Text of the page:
Objective 3: Evaluate and implement selected research solutions for performance and scalability with the highest impact for our users.
A community of academic researchers surround the Tor Project and our tools.1 Many researchers have published papers on improving Tor network performance. Two research topic areas stand out as providing the most overall performance benefit in the research literature so far: congestion control and traffic splitting (Conflux).
Congestion control2 allows multiple connections to fairly share the full capacity of a dataflow path, without causing overload or delay at any bottleneck on that path. Lack of congestion control is the reason why Tor has a speed limit of approximately 500KB/sec for bulk data transfer, regardless of how much spare relay capacity is available on the Tor network. Lack of congestion control also contributes to the high variability in Tor latency, as congestion builds up at these bottlenecks.
Traffic splitting, also known as Conflux,3 allows data to be sent along two or more paths, split in proportion to which path has more spare capacity. Traffic splitting is a complementary extension to congestion control--as congestion control algorithms detect congestion on one path, traffic splitting can shift traffic to another path. The total throughput of a user’s Tor connection is then the sum of all available capacity on these paths.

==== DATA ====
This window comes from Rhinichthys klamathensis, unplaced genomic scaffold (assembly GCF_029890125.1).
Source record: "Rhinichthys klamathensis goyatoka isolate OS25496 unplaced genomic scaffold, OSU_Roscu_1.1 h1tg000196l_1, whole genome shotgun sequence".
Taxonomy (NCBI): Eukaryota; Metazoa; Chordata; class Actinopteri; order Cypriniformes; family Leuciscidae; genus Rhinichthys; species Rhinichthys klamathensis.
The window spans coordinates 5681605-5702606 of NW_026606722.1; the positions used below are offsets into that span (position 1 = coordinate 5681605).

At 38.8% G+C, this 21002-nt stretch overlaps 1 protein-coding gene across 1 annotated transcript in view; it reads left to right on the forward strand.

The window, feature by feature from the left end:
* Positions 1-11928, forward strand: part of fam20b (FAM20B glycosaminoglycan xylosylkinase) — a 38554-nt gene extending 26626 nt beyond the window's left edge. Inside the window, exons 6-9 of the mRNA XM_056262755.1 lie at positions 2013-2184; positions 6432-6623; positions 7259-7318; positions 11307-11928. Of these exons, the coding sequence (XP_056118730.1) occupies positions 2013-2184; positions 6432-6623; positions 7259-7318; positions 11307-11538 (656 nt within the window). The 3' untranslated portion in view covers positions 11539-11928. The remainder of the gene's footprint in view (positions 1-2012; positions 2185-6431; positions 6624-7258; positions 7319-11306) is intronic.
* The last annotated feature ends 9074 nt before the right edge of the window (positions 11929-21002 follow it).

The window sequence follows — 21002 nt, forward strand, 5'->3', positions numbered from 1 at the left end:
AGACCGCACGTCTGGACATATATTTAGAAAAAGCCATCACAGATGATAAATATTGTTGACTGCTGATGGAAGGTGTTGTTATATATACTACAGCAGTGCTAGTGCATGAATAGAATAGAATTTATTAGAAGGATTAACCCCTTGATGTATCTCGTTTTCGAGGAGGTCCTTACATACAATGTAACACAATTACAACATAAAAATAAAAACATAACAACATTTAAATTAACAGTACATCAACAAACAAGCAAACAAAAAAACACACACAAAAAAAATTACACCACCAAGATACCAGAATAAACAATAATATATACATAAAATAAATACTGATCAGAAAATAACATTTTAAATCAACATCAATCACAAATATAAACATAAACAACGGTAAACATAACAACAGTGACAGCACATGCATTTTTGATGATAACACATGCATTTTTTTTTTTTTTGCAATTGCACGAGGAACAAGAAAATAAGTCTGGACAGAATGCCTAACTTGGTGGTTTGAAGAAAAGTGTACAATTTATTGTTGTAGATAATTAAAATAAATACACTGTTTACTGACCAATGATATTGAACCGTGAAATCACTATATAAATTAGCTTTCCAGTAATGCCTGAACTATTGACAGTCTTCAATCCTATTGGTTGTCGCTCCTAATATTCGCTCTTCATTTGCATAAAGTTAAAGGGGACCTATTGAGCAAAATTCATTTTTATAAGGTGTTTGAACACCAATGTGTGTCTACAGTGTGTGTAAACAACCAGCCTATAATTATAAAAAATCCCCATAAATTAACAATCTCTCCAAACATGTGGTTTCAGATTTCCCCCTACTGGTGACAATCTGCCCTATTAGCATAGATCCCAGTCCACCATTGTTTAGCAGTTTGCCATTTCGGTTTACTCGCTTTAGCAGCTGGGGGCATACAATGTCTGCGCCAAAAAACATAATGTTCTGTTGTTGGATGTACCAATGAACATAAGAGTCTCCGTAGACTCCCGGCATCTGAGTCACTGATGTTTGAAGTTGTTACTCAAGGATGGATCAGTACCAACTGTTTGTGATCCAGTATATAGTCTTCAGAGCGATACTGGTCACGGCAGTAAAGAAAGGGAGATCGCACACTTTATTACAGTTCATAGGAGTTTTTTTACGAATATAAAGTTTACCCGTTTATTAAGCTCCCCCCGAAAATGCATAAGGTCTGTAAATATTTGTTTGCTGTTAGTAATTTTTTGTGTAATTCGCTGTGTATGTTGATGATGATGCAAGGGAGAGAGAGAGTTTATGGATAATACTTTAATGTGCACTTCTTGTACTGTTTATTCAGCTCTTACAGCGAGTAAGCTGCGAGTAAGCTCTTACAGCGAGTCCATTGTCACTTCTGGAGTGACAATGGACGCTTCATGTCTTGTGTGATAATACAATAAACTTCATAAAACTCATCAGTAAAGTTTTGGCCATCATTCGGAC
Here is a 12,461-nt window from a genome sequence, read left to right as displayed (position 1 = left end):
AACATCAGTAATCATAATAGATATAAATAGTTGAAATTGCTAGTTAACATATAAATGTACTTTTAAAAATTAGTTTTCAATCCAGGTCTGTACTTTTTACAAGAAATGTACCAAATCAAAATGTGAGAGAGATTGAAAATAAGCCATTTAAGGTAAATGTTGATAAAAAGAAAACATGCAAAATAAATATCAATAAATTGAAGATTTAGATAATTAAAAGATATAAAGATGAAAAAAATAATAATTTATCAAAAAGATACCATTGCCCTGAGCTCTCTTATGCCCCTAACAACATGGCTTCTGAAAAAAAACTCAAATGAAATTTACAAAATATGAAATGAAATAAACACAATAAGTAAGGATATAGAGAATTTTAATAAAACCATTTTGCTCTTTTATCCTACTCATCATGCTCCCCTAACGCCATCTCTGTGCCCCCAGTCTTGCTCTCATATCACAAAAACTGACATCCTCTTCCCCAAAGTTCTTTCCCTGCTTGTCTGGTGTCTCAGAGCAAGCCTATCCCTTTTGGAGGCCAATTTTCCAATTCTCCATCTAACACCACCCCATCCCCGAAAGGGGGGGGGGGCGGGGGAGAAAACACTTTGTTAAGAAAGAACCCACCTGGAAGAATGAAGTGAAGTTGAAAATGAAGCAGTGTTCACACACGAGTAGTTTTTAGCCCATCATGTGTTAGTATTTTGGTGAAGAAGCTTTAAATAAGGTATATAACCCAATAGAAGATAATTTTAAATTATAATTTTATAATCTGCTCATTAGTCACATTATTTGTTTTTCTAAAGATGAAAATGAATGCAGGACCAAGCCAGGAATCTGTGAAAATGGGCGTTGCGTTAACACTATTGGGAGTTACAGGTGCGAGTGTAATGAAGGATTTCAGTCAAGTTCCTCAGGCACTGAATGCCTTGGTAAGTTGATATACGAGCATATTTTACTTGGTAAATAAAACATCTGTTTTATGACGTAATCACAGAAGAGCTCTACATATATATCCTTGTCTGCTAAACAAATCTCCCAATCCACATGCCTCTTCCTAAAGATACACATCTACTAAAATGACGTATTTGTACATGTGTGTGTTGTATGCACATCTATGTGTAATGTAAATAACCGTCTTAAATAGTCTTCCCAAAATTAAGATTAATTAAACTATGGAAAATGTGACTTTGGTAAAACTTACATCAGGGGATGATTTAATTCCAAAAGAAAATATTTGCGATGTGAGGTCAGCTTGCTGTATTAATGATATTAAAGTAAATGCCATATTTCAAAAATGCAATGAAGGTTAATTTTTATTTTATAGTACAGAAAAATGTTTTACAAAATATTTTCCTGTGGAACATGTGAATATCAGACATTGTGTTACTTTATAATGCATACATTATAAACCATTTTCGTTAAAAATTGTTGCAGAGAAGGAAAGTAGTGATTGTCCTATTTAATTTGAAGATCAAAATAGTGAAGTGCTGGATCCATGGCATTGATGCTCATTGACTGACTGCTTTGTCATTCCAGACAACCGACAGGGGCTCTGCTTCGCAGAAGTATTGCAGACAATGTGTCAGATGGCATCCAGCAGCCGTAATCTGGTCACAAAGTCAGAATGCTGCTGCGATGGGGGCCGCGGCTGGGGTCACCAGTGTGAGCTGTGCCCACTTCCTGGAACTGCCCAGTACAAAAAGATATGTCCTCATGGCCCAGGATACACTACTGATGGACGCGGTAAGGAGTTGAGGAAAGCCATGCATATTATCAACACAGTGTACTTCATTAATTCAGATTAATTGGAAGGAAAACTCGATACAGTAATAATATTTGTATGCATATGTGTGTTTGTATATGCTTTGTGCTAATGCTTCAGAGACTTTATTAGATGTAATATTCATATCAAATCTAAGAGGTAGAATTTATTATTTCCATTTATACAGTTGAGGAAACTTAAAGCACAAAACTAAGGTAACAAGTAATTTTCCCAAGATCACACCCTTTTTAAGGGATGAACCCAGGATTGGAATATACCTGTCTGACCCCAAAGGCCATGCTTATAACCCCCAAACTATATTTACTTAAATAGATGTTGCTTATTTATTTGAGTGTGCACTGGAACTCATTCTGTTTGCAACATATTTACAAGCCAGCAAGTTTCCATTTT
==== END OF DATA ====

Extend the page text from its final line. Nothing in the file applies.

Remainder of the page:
Once deployed, these two systems will vastly improve the experience of video streaming, file transfer, and interactive application usage over Tor, for both censored and uncensored users. We expect congestion control to provide large improvements to average and best-case Tor download throughput metrics, as well as reduce worst-case latency, jitter, and variations in Tor performance metrics. We expect that traffic splitting will further improve these results, especially for throughput. We expect all of these results to be visible in simulation. More importantly, we expect that simulation will guide our choice of algorithm and parameters for live network deployment.
To successfully deploy these systems, we will break work into two phases: first simulation, then live network tuning: